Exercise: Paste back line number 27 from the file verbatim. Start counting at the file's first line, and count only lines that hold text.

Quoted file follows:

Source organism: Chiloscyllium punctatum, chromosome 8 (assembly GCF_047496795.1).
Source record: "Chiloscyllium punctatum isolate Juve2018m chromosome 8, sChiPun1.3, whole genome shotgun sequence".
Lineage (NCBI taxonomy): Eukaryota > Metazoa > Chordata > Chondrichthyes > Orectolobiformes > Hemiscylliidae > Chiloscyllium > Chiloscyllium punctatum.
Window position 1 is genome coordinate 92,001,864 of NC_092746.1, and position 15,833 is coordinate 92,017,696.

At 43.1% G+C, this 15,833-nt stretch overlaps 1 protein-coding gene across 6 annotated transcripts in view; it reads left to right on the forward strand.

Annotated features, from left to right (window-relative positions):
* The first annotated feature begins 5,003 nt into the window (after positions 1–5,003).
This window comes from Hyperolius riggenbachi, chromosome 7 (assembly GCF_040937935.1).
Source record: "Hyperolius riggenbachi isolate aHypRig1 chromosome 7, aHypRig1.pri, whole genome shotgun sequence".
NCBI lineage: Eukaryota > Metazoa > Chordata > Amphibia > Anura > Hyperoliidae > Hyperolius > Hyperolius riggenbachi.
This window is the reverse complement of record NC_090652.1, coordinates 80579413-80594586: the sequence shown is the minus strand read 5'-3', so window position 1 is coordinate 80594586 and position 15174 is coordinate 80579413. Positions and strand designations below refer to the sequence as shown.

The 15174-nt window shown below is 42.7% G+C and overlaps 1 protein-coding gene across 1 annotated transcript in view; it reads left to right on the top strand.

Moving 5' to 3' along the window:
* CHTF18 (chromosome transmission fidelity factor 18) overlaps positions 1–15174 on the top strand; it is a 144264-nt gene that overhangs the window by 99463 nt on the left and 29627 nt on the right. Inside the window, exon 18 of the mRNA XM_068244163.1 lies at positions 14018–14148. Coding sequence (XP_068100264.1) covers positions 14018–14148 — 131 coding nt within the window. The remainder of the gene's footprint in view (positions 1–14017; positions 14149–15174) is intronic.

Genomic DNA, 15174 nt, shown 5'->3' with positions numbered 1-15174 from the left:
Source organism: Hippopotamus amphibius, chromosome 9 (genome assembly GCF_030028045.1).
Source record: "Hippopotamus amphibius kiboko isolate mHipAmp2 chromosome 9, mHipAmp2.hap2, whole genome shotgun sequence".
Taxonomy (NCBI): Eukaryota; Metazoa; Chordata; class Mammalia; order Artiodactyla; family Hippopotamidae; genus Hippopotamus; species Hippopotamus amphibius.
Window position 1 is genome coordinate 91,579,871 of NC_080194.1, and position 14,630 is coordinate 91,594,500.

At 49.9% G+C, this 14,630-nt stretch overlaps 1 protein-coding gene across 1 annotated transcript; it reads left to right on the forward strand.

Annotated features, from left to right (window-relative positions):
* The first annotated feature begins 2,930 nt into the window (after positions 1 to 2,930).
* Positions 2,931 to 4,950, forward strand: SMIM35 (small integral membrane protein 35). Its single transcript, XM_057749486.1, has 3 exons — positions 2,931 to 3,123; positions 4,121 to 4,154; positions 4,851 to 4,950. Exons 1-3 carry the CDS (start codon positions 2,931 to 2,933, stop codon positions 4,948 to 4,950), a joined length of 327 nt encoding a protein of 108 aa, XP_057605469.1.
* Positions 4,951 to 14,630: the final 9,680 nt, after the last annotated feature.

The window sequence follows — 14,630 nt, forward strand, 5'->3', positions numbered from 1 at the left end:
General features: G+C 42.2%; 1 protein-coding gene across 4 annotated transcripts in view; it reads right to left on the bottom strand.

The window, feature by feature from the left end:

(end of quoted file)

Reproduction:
The window, feature by feature from the left end: